MIAMI: Canadian teenage sensation Bianca Andreescu pulled off a Miami Open great escape by fighting back from a set and match point down to beat a dazed Irina-Camelia Begu 4-6, 7-6 (7-2), 6-2 in the first round on Thursday.
The 18-year-old who stunned the tennis world last week by winning her first career title at the BNP Paribas Open in Indian Wells raised eyebrows again with a gritty and spirited comeback that underscored her status as a rising star.
“The harder the battle, the sweeter the victory,” Andreescu told reporters. “I have gained a lot of experience from today, but hopefully I don’t have to actually be down match point to win matches. Maybe I needed to almost lose to wake up. That’s obviously what happened today. I’m really grateful how I managed.”
Only three women — Steffi Graf, Kim Clijsters and Victoria Azarenka — have completed the ‘Sunshine Double’, winning both Indian Wells and Miami back-to-back, and Begu had looked ready to make sure Andreescu would not add her name to that list.
With 28-year-old Romanian a set up and leading 5-1 in the second the Canadian appeared headed for an early exit before she fought back.
Fighting off a match point at 5-2, the teenager went on the attack by unleashing a barrage of drop shots and laser forehands to sweep five successive games from her crumbling opponent to force the second set into a tiebreak.
By then the damage had been done, with a distraught and flustered Begu meekly surrendering the tiebreak before she slumped into her chair and hid under a towel in an attempt to regain composure.
When the action resumed little had changed as the surging Andreescu opened the deciding set with a break and Begu never recovered as the ruthless teenager closed out the contest to book a second-round meeting with American Sofia Kenin.
The victory was a promising omen for 24th-ranked Andreescu who two weeks earlier beat Begu in a tough three-setter in the opening round at Indian Wells.
Andreescu may be the youngest Indian Wells champion since Serena Williams in 1999 and the first wildcard to win one of the biggest tennis tournaments outside of the four Grand Slams but shared the spotlight on Thursday with Cori Gauff.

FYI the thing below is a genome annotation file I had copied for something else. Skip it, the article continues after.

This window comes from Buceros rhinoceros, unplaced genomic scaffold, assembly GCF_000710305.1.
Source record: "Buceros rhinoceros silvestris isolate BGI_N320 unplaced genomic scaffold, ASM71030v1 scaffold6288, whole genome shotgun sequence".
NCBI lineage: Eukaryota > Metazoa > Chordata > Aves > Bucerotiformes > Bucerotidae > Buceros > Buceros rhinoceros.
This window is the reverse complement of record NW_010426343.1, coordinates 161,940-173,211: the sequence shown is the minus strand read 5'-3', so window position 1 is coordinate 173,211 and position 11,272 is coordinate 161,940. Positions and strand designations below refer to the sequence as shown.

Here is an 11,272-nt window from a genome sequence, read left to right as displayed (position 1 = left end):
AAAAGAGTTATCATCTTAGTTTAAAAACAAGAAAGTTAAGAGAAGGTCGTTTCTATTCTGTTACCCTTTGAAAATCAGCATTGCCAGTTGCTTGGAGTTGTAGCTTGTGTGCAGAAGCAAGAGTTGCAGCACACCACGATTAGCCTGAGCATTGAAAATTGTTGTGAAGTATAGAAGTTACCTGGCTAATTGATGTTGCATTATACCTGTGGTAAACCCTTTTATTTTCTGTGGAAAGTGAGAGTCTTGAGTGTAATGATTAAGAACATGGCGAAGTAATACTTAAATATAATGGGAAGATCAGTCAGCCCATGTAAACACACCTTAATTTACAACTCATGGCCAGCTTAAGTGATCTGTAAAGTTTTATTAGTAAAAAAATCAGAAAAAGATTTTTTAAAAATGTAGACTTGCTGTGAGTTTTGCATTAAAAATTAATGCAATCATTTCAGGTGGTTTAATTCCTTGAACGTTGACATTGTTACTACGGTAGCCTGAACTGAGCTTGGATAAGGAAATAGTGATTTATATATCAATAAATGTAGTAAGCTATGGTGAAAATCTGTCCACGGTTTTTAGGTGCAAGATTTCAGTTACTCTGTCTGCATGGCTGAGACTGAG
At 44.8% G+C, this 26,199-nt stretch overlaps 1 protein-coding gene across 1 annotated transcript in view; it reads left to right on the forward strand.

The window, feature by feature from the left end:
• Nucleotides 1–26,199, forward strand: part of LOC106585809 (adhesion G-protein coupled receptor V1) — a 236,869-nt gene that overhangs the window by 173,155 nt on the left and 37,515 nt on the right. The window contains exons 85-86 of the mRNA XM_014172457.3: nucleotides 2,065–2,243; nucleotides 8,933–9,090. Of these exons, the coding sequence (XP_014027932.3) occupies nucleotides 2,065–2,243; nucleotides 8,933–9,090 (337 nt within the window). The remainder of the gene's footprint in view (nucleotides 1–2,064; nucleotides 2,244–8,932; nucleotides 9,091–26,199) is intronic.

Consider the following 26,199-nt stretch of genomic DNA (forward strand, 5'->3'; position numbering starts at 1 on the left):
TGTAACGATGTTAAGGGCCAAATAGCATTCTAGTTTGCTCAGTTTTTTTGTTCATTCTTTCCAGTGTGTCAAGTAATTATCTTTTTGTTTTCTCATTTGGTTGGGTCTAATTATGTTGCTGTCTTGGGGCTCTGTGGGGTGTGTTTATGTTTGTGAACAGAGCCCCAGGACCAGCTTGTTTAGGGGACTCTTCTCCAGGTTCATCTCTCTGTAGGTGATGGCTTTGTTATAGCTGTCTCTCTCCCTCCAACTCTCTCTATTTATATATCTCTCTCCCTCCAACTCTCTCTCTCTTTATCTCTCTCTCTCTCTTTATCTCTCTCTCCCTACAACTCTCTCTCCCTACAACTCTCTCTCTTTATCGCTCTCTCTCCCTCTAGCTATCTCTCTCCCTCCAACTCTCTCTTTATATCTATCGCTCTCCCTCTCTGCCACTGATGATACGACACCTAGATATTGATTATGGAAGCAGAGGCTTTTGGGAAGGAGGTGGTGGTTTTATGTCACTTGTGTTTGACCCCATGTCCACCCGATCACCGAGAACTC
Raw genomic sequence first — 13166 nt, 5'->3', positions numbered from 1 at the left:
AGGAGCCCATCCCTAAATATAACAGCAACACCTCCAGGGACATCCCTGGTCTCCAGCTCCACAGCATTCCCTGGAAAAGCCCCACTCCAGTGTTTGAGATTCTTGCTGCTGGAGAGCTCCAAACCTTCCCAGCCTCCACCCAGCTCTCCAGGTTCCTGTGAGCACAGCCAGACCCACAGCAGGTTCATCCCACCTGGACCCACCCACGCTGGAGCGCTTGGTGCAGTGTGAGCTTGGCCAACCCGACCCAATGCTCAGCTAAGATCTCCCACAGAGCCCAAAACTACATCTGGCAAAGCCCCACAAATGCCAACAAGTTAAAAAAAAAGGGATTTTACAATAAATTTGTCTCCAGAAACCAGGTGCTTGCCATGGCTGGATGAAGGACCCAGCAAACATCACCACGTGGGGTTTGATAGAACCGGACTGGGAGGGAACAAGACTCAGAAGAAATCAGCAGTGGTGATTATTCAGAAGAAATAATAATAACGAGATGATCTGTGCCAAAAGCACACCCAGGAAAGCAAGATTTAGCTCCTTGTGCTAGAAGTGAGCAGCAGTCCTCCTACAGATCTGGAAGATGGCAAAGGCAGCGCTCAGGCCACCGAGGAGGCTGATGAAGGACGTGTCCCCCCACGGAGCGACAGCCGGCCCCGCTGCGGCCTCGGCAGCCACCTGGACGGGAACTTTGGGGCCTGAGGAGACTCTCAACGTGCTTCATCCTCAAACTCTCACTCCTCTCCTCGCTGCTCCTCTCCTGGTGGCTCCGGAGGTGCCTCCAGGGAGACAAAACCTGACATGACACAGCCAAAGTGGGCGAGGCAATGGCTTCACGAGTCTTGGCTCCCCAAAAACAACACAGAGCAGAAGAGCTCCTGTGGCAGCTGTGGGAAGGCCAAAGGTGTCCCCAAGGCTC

The 15-year-old American also turned heads beating compatriot Catherine McNally 3-6, 6-3, 6-4 to advance to the second round and become the youngest player since 2009 to win a WTA Tour match.
Whitney Osuigwe, a 16-year-old qualifier, also earned her first WTA Tour victory. She beat Mari Osaka, the older sister of world number one Naomi Osaka, 6-2, 6-4.
World number two Petra Kvitova of the Czech Republic downed Greece’s Maria Sakkari 6-1, 6-4, to become the first player into the third round.
Three-time Miami Open champion Venus Williams was also in good form, lighting up centre court by easing past Slovenian qualifier Dalila Jakupovic 7-5, 6-3 as both the sun and the fans returned to the tournament.
After two days of almost constant rain, Venus’ match on the 13,800-seat temporary stadium court kicked off a busy day as organisers scrambled to get back on schedule after rain washed out three of the first four sessions.
Jakupovic was serving for the first set and Williams was on the back foot before the qualifier wilted under the pressure and 43rd-ranked Venus booked a second-round matchup against Spanish 24th seed Carla Suarez Navarro.
Tenth seed Serena Williams, a 23-time Grand Slam singles champion and younger sister of Venus, will open in the second round against Sweden’s Rebecca Peterson, who eliminated German qualifier Laura Siegemund 6-1, 5-7, 7-5.
It was a good day on the hardcourts for the Australian contingent as 12th seeded Ashleigh Barty advanced to the third round with a 6-4, 6-1 victory over Ukraine’s Dayana Yastremska.
Former US Open champion Sam Stosur provided the first upset of the tournament knocking off 17th seeded American Madison Keys 6-4, 4-6, 6-4.
In ATP first-round matches, Australia’s Bernard Tomic dispatched Brazilian qualifier Thiago Monteiro 6-4, 6-1 and Aussie Jordan Thompson downed Britain’s Cameron Norrie 4-6, 7-6 (7-5), 6-3.
Published in Dawn, March 23rd, 2019